When engineers have best practice techniques at their fingertips, they can accelerate both the progress and efficiency of safety-focused projects. Invest in creating or expanding your library of technically sound models and methods so that your team can access a range of countermeasures and relevant tools to address their specific goals.

4. Communication – Engage all stakeholders

Safety is a simple word, but manifesting it in reality is very complicated. This is why communicating the purpose, process and progress of safety initiatives is so important. Although focus is on drivers and vehicles, all users of the road, such as pedestrians and bicyclists, can contribute to crash prevention.

5. Accountability – Set goals and measure results

Every agency needs to determine what functions and individuals are accountable for achieving the safety goals that have been established. This requires distilling the broad aims of safety improvement down to certain steps, milestones and expected outcomes. With accountability comes greater commitment and results.

Partnerships for Safety

Near-term progress on reducing serious roadway crashes will rely on strong partnerships among transportation engineers, researchers, educators, public officials, technology innovators, law enforcement, insurers and many others. Our team looks forward to working with all of these participants to make Wisconsin, the U.S. and the world safer for the people who use our systems.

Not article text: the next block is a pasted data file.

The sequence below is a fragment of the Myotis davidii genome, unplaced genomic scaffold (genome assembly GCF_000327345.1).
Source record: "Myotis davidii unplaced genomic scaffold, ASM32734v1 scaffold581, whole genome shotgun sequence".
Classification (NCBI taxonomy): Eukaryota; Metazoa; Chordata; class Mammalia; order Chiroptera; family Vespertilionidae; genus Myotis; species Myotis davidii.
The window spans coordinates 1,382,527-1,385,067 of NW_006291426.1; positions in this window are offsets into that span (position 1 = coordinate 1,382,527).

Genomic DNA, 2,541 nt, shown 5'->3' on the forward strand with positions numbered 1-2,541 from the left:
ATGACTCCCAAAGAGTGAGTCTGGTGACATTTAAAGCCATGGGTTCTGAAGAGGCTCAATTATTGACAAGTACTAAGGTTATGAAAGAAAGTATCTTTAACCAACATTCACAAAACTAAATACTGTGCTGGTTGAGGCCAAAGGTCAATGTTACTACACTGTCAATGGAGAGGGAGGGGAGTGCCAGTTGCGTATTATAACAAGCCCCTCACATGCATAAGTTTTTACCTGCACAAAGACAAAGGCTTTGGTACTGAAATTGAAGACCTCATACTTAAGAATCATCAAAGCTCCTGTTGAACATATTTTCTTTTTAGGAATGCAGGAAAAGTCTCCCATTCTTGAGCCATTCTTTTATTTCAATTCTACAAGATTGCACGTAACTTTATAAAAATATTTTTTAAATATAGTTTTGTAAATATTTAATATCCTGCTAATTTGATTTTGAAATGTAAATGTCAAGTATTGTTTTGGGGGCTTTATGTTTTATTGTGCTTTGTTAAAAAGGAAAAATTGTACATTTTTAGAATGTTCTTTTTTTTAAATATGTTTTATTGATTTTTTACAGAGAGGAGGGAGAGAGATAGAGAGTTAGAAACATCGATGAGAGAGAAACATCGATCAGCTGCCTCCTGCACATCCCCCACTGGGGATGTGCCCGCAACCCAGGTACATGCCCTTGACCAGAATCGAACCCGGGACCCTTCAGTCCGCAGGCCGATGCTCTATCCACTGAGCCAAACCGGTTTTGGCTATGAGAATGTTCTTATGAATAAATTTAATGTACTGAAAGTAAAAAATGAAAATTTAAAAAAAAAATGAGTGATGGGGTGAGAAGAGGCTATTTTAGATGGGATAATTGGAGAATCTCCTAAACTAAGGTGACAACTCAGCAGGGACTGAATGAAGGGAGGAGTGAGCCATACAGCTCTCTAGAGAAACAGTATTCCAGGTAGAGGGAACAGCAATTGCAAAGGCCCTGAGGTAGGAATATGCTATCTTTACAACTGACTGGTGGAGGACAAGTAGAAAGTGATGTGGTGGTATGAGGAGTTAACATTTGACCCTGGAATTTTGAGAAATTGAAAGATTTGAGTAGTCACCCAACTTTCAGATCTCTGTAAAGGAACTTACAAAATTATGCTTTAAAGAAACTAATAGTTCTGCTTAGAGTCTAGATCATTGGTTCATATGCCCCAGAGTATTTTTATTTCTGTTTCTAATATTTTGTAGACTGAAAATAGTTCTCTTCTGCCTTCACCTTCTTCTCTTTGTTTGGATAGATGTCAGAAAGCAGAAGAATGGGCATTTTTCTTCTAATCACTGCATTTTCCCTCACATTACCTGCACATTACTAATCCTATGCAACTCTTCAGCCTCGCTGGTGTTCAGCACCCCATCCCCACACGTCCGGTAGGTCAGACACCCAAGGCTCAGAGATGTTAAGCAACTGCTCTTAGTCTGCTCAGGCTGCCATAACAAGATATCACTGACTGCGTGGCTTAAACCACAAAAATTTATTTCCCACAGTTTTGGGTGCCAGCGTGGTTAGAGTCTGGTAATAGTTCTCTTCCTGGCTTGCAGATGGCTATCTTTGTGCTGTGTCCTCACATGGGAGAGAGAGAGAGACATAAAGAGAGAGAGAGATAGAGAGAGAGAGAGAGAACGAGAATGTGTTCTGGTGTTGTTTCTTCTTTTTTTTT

Dr. Xiao Qin is Director of the Institute for Physical Infrastructure & Transportation (IPIT), as well as the Lawrence E. Sivak ’71 Professor in the Civil and Environmental Engineering Department at the University of Wisconsin-Milwaukee (UWM).

Dr. Qin also is a registered Professional Engineer (PE) in Civil Engineering and the Director of the Safe and Smart (S2) Traffic Lab at UWM. He and his team at the Safe and Smart Traffic Lab explore ways to save lives, save time, and safeguard the integrity of the U.S. transportation system. Dr. Qin has received multiple research grants from Department of Transportation in past years to explore a range of safety topics. Recently, he was also given a $500,000 grant from the National Cooperative Highway Research Program to address the problem of bridge and tunnel strikes nationwide.

A thought leader in applying scientific methods to safety solutions, Dr. Qin is coauthor of Highway Safety Analytics and Modeling, a textbook which provides state-of-the-art knowledge about how to better analyze safety data, relevant tools and methods, and insights into the decision-making process for pursuing safety improvements.

He completed his Doctorate in Civil Engineering at the University of Connecticut. He earned his Bachelor of Science and Master of Science degrees in transportation and highway engineering at Southeast University in Nanjing, China.